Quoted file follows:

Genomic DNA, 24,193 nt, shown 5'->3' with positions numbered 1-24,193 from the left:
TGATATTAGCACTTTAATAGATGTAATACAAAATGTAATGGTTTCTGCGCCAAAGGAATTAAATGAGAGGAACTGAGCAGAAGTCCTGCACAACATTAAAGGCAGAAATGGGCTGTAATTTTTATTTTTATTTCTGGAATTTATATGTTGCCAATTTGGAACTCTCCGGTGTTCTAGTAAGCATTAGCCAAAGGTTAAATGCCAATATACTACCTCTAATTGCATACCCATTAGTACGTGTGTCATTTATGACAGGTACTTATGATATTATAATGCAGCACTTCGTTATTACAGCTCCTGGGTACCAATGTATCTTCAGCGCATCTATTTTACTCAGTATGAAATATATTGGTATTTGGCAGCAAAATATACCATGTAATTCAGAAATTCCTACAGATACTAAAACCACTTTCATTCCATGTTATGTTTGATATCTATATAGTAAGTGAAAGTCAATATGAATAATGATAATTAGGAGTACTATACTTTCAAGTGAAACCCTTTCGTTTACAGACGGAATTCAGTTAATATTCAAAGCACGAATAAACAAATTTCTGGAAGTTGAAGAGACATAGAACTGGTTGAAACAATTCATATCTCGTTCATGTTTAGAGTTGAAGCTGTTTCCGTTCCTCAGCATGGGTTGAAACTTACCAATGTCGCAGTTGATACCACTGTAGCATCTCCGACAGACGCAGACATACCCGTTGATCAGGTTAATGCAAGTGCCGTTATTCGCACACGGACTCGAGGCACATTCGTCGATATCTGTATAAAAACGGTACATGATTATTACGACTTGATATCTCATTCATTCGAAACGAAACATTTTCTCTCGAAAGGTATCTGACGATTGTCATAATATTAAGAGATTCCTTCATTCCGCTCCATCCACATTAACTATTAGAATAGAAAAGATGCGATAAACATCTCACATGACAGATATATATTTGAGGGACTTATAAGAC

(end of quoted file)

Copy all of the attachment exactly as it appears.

Genomic DNA, 24,193 nt, shown 5'->3' with positions numbered 1-24,193 from the left:
TGATATTAGCACTTTAATAGATGTAATACAAAATGTAATGGTTTCTGCGCCAAAGGAATTAAATGAGAGGAACTGAGCAGAAGTCCTGCACAACATTAAAGGCAGAAATGGGCTGTAATTTTTATTTTTATTTCTGGAATTTATATGTTGCCAATTTGGAACTCTCCGGTGTTCTAGTAAGCATTAGCCAAAGGTTAAATGCCAATATACTACCTCTAATTGCATACCCATTAGTACGTGTGTCATTTATGACAGGTACTTATGATATTATAATGCAGCACTTCGTTATTACAGCTCCTGGGTACCAATGTATCTTCAGCGCATCTATTTTACTCAGTATGAAATATATTGGTATTTGGCAGCAAAATATACCATGTAATTCAGAAATTCCTACAGATACTAAAACCACTTTCATTCCATGTTATGTTTGATATCTATATAGTAAGTGAAAGTCAATATGAATAATGATAATTAGGAGTACTATACTTTCAAGTGAAACCCTTTCGTTTACAGACGGAATTCAGTTAATATTCAAAGCACGAATAAACAAATTTCTGGAAGTTGAAGAGACATAGAACTGGTTGAAACAATTCATATCTCGTTCATGTTTAGAGTTGAAGCTGTTTCCGTTCCTCAGCATGGGTTGAAACTTACCAATGTCGCAGTTGATACCACTGTAGCATCTCCGACAGACGCAGACATACCCGTTGATCAGGTTAATGCAAGTGCCGTTATTCGCACACGGACTCGAGGCACATTCGTCGATATCTGTATAAAAACGGTACATGATTATTACGACTTGATATCTCATTCATTCGAAACGAAACATTTTCTCTCGAAAGGTATCTGACGATTGTCATAATATTAAGAGATTCCTTCATTCCGCTCCATCCACATTAACTATTAGAATAGAAAAGATGCGATAAACATCTCACATGACAGATATATATTTGAGGGACTTATAAGAC